Venezuela has agreed to a key contract to swap its heavy oil for Iranian condensate that it can use to improve the quality of its tar-like crude, with the first cargoes due this week, five people close to the deal said.
As the South American country seeks to boost its flagging oil exports in the face of U.S. sanctions, according to the sources, the deal between state-run firms Petroleos de Venezuela (PDVSA) and National Iranian Oil Company (NIOC) deepens the cooperation between two of Washington’s foes.
One of the people said the swap agreement is planned to last for six months in its first phase, but could be extended. Reuters could not immediately determine other details of the mwpact.
The oil ministries of Venezuela and Iran, and state-run PDVSA and NIOC did not reply to requests for comment.
The deal could be a breach of U.S. sanctions on both nations, according to a Treasury Department email to Reuters which cited U.S. government orders that establish the punitive measures.
U.S. sanctions programs not only forbid Americans from doing business with the oil sectors of Iran and Venezuela, but also threaten to impose “secondary sanctions” against any non-U.S. person or entity that carries out transactions with either countries’ oil companies.
Secondary sanctions can carry a range of penalties against those targeted, including cutting off access to the U.S. financial system, fines or the freezing of U.S. assets.
Any “transactions with NIOC by non-U.S. persons are generally subject to secondary sanctions,” the Treasury Department said in response to a question about the deal. It also said it “retains authority to impose sanctions on any person that is determined to operate in the oil sector of the Venezuelan economy,” but did not specifically address whether the current deal is a sanctions breach.
U.S. sanctions are often applied at the discretion of the administration in power. Former U.S. President Donald Trump’s government seized Iranian fuel cargoes at sea bound for Venezuela for alleged sanction busting last year, but his successor Joe Biden has made no similar moves.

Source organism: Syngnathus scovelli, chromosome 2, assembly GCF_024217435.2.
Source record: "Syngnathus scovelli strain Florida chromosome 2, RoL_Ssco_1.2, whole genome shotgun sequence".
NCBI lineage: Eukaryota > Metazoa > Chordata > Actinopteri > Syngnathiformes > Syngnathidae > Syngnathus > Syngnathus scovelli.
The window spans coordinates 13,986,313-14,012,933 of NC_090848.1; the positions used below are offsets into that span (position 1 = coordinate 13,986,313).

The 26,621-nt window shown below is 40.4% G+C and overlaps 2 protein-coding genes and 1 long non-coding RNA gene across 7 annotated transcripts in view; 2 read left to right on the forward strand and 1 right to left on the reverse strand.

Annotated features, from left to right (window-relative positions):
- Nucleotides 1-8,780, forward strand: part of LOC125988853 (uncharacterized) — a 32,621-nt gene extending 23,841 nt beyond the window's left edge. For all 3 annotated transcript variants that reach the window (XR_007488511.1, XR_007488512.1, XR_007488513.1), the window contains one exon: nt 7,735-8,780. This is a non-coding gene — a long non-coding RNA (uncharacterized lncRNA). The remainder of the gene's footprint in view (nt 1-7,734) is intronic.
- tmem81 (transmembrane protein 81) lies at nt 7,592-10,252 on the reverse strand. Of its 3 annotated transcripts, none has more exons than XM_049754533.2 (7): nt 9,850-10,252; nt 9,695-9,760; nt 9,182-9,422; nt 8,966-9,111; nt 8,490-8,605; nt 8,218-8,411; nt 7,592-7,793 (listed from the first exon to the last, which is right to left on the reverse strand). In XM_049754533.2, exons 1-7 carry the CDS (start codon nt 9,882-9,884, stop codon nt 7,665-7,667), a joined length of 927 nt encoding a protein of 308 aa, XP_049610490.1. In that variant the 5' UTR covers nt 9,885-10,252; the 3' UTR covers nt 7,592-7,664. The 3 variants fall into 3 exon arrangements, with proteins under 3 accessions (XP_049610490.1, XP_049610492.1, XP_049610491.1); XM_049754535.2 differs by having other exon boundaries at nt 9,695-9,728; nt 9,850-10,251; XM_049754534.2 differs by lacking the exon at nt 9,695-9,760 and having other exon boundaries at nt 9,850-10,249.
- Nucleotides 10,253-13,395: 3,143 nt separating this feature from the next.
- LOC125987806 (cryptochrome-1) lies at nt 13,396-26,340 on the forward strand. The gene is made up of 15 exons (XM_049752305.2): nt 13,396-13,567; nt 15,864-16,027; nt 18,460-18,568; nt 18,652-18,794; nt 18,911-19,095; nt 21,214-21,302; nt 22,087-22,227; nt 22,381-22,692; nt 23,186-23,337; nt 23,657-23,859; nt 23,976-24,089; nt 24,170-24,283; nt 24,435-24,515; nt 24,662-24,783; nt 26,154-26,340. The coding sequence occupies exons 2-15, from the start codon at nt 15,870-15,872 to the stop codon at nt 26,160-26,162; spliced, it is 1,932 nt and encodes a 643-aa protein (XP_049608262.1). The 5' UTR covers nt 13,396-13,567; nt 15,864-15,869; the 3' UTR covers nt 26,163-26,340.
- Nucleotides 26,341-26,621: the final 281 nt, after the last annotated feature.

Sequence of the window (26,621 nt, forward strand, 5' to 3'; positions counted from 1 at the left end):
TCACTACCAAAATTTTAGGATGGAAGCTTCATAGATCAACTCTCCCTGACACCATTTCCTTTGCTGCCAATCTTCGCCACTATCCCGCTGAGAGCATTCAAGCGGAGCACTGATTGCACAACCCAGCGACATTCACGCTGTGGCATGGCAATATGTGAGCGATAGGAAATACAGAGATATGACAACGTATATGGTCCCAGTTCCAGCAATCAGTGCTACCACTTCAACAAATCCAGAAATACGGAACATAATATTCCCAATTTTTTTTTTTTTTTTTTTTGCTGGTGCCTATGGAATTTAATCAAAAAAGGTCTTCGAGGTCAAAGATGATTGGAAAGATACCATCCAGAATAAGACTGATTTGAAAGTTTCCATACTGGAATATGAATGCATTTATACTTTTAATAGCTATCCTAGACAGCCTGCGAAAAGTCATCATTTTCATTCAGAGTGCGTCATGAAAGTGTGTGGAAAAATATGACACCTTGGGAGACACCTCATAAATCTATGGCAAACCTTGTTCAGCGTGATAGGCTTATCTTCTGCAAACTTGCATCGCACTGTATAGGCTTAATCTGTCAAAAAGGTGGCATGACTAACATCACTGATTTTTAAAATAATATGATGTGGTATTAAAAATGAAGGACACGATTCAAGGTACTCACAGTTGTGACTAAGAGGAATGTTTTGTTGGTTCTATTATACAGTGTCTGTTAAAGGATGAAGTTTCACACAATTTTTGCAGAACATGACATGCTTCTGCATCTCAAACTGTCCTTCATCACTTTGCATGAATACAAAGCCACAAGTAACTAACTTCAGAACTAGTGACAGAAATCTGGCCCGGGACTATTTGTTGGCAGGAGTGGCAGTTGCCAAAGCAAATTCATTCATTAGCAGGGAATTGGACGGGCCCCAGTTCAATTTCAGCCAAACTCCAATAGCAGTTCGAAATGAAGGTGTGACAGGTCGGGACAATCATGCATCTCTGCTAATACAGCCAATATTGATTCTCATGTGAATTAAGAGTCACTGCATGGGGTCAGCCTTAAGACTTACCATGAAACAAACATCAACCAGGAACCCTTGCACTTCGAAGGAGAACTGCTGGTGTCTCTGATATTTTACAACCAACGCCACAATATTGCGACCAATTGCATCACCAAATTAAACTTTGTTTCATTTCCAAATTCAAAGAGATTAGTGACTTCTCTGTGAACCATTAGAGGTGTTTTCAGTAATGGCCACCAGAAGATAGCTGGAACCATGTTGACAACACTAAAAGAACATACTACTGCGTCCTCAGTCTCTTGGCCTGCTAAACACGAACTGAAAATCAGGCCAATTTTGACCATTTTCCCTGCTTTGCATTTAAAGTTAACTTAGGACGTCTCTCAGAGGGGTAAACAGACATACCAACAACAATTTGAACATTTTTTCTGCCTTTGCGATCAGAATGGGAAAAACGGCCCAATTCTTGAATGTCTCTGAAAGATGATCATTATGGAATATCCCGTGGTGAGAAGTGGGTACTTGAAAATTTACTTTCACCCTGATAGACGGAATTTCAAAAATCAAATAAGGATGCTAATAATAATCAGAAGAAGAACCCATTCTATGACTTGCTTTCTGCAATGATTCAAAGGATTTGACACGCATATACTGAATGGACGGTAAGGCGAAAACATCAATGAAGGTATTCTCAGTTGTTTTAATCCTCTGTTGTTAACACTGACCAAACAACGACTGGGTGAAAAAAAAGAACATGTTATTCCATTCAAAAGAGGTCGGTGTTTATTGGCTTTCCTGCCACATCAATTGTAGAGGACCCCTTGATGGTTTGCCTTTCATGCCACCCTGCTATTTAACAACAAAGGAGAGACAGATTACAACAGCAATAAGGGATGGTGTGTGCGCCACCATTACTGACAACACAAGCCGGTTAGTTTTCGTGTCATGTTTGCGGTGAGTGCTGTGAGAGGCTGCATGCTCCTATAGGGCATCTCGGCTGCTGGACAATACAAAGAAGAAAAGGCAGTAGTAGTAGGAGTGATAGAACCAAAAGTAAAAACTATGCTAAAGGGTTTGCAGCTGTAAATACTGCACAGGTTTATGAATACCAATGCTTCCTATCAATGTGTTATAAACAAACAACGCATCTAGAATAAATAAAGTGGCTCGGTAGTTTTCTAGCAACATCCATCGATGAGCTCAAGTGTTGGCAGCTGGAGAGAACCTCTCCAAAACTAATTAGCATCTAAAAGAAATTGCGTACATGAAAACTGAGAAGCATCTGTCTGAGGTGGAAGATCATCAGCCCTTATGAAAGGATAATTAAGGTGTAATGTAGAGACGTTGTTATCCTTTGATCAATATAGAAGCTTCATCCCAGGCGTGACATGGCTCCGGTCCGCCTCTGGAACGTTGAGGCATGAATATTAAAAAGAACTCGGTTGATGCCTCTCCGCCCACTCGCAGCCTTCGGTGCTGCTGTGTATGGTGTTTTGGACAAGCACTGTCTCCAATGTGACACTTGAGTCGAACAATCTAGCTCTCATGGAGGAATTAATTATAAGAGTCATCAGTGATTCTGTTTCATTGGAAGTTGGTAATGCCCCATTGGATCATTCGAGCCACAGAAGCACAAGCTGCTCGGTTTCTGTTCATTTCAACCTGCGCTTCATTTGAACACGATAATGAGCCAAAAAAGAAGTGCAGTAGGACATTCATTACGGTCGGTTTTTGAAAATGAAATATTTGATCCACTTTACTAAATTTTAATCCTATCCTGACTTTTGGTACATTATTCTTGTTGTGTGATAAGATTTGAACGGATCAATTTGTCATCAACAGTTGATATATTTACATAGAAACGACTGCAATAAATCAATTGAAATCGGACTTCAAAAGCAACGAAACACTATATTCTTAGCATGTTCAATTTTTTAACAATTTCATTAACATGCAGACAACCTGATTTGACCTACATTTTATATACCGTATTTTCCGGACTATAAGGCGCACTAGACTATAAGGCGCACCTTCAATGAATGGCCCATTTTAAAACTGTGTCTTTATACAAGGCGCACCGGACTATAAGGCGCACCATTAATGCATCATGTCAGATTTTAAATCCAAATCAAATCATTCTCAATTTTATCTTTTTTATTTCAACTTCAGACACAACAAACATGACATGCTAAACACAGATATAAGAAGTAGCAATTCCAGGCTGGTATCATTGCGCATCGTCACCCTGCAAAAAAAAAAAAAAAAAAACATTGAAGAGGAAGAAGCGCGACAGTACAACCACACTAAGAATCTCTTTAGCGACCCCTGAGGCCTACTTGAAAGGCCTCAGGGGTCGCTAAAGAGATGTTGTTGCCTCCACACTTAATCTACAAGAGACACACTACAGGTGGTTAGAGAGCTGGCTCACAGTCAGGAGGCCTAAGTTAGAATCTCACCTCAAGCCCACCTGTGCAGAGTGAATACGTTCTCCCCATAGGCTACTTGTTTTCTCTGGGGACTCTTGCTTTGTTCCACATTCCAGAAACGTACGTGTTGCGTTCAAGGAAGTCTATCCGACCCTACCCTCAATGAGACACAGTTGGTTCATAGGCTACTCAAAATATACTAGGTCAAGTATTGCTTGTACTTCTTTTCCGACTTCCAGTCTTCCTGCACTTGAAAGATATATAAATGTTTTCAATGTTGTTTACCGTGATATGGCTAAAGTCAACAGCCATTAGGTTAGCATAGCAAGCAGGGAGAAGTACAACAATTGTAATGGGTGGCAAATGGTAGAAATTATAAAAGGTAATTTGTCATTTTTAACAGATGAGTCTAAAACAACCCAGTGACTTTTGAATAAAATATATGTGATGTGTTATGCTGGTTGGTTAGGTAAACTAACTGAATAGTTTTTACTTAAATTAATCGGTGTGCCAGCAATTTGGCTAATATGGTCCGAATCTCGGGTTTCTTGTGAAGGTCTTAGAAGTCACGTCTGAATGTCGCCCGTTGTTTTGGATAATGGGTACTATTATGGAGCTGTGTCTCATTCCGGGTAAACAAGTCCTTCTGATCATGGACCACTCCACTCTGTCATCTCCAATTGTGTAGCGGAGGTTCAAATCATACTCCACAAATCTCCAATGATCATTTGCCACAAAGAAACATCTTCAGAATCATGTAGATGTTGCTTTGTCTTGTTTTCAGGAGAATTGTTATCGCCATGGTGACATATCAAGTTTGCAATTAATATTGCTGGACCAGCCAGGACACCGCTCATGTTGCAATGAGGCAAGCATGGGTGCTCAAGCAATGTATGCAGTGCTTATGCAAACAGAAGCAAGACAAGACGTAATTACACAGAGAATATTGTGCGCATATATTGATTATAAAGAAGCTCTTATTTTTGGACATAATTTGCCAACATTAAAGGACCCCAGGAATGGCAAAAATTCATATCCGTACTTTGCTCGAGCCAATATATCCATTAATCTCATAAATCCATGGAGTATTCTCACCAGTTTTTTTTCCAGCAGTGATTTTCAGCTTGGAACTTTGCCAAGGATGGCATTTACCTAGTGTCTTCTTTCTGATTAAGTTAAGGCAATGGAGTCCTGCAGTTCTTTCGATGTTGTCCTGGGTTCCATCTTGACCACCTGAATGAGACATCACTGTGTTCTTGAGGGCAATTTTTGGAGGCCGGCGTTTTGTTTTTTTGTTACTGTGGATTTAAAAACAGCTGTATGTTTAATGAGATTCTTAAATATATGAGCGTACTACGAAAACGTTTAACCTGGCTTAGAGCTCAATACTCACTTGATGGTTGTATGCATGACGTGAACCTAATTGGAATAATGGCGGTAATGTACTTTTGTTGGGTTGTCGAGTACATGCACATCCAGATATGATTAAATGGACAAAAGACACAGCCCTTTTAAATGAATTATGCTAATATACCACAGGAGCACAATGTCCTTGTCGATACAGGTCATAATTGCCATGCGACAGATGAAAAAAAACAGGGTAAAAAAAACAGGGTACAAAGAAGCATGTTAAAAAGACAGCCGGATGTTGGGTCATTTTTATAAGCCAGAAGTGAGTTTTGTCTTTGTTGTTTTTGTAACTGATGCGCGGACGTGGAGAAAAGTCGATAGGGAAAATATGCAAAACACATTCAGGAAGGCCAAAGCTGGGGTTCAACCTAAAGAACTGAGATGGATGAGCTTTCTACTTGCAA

In Washington, a source familiar with the matter said the swap arrangement between Venezuela and Iran has been on the radar screens of U.S. government officials as a likely sanctions violation in recent months and they want to see how far it will go in practical terms.
U.S. officials are concerned, the source said, that Iranian diluent shipments could help provide President Nicolas Maduro with more of a financial lifeline as he negotiates with the Venezuelan opposition towards elections.
Sanctions on both nations have crimped their oil sales in recent years, spurring NIOC to support Venezuela – including through shipping services and fuel swaps – in allocating exports to Asia.
In a meeting at the U.N. General Assembly in New York on Wednesday, the foreign ministers of Venezuela and Iran publicly stated their commitment to stronger bilateral trade, despite U.S. attempts to block it.
Trump’s tightening of sanctions contributed last year to a 38% fall in Venezuela’s oil exports – the backbone of its economy – to their lowest level in 77 years and curtailed sources of fuel imports, worsening gasoline shortages in the nation of some 30 million people.
A U.S. Treasury spokesperson said the department was “concerned” about reports of oil deals between Venezuela and Iran, but had not verified details.
“We will continue to enforce both our Iran and Venezuela-related sanctions,” the spokesperson said. Treasury “has demonstrated its willingness” to blacklist entities who support Iranian attempts to evade U.S. sanctions and who “further enable their destabilizing behavior around the world,” the official added.